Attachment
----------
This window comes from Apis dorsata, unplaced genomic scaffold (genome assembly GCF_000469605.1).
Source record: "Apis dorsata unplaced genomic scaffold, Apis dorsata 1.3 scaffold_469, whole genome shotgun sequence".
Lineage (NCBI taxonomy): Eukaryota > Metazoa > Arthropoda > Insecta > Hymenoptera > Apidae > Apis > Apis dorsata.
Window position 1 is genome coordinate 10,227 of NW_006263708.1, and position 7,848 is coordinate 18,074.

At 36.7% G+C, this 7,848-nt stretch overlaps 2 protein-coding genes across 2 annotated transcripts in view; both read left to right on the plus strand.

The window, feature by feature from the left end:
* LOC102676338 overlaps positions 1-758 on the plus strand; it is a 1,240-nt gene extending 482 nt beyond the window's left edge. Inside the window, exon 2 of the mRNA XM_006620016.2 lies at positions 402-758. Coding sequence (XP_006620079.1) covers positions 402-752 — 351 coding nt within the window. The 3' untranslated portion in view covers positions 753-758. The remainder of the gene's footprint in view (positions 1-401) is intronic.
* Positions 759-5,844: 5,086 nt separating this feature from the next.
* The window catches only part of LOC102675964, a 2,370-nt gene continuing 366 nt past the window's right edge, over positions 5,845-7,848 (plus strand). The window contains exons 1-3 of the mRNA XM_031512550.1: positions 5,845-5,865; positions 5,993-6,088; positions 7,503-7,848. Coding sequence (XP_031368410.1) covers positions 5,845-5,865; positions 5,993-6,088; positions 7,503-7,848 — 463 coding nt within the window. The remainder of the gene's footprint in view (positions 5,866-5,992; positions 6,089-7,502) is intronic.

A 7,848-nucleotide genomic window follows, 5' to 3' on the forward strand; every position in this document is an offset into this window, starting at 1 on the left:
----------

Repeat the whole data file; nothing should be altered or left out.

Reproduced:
This window comes from Apis dorsata, unplaced genomic scaffold (genome assembly GCF_000469605.1).
Source record: "Apis dorsata unplaced genomic scaffold, Apis dorsata 1.3 scaffold_469, whole genome shotgun sequence".
Lineage (NCBI taxonomy): Eukaryota > Metazoa > Arthropoda > Insecta > Hymenoptera > Apidae > Apis > Apis dorsata.
Window position 1 is genome coordinate 10,227 of NW_006263708.1, and position 7,848 is coordinate 18,074.

At 36.7% G+C, this 7,848-nt stretch overlaps 2 protein-coding genes across 2 annotated transcripts in view; both read left to right on the plus strand.

The window, feature by feature from the left end:
* LOC102676338 overlaps positions 1-758 on the plus strand; it is a 1,240-nt gene extending 482 nt beyond the window's left edge. Inside the window, exon 2 of the mRNA XM_006620016.2 lies at positions 402-758. Coding sequence (XP_006620079.1) covers positions 402-752 — 351 coding nt within the window. The 3' untranslated portion in view covers positions 753-758. The remainder of the gene's footprint in view (positions 1-401) is intronic.
* Positions 759-5,844: 5,086 nt separating this feature from the next.
* The window catches only part of LOC102675964, a 2,370-nt gene continuing 366 nt past the window's right edge, over positions 5,845-7,848 (plus strand). The window contains exons 1-3 of the mRNA XM_031512550.1: positions 5,845-5,865; positions 5,993-6,088; positions 7,503-7,848. Coding sequence (XP_031368410.1) covers positions 5,845-5,865; positions 5,993-6,088; positions 7,503-7,848 — 463 coding nt within the window. The remainder of the gene's footprint in view (positions 5,866-5,992; positions 6,089-7,502) is intronic.

A 7,848-nucleotide genomic window follows, 5' to 3' on the forward strand; every position in this document is an offset into this window, starting at 1 on the left: